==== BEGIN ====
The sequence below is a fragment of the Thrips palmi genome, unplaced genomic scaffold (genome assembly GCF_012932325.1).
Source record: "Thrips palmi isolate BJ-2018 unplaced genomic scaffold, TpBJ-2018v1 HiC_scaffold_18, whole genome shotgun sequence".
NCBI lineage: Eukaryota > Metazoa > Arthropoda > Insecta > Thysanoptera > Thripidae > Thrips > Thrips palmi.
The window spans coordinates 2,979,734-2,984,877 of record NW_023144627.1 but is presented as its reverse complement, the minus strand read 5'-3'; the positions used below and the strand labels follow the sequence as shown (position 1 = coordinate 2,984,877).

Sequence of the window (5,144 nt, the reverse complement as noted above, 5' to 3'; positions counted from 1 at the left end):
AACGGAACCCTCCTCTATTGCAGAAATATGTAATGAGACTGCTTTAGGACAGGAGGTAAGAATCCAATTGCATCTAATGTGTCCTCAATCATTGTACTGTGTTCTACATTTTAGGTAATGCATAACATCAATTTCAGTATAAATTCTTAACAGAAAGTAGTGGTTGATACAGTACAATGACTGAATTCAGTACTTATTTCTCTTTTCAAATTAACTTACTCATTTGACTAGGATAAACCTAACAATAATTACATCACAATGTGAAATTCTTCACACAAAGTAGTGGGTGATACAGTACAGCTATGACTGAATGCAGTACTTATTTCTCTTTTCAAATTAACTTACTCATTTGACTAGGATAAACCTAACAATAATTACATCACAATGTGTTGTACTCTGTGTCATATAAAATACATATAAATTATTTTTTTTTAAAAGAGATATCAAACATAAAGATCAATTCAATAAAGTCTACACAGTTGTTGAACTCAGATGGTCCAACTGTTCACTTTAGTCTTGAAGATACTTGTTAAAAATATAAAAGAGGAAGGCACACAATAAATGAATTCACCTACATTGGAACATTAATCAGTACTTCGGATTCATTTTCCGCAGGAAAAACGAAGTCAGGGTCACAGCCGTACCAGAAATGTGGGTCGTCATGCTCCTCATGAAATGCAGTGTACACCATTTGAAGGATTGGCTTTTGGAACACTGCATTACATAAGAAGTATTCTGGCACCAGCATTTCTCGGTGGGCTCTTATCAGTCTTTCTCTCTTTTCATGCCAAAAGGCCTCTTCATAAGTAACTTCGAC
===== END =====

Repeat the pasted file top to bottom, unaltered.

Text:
The sequence below is a fragment of the Thrips palmi genome, unplaced genomic scaffold (genome assembly GCF_012932325.1).
Source record: "Thrips palmi isolate BJ-2018 unplaced genomic scaffold, TpBJ-2018v1 HiC_scaffold_18, whole genome shotgun sequence".
NCBI lineage: Eukaryota > Metazoa > Arthropoda > Insecta > Thysanoptera > Thripidae > Thrips > Thrips palmi.
The window spans coordinates 2,979,734-2,984,877 of record NW_023144627.1 but is presented as its reverse complement, the minus strand read 5'-3'; the positions used below and the strand labels follow the sequence as shown (position 1 = coordinate 2,984,877).

Sequence of the window (5,144 nt, the reverse complement as noted above, 5' to 3'; positions counted from 1 at the left end):
AACGGAACCCTCCTCTATTGCAGAAATATGTAATGAGACTGCTTTAGGACAGGAGGTAAGAATCCAATTGCATCTAATGTGTCCTCAATCATTGTACTGTGTTCTACATTTTAGGTAATGCATAACATCAATTTCAGTATAAATTCTTAACAGAAAGTAGTGGTTGATACAGTACAATGACTGAATTCAGTACTTATTTCTCTTTTCAAATTAACTTACTCATTTGACTAGGATAAACCTAACAATAATTACATCACAATGTGAAATTCTTCACACAAAGTAGTGGGTGATACAGTACAGCTATGACTGAATGCAGTACTTATTTCTCTTTTCAAATTAACTTACTCATTTGACTAGGATAAACCTAACAATAATTACATCACAATGTGTTGTACTCTGTGTCATATAAAATACATATAAATTATTTTTTTTTAAAAGAGATATCAAACATAAAGATCAATTCAATAAAGTCTACACAGTTGTTGAACTCAGATGGTCCAACTGTTCACTTTAGTCTTGAAGATACTTGTTAAAAATATAAAAGAGGAAGGCACACAATAAATGAATTCACCTACATTGGAACATTAATCAGTACTTCGGATTCATTTTCCGCAGGAAAAACGAAGTCAGGGTCACAGCCGTACCAGAAATGTGGGTCGTCATGCTCCTCATGAAATGCAGTGTACACCATTTGAAGGATTGGCTTTTGGAACACTGCATTACATAAGAAGTATTCTGGCACCAGCATTTCTCGGTGGGCTCTTATCAGTCTTTCTCTCTTTTCATGCCAAAAGGCCTCTTCATAAGTAACTTCGAC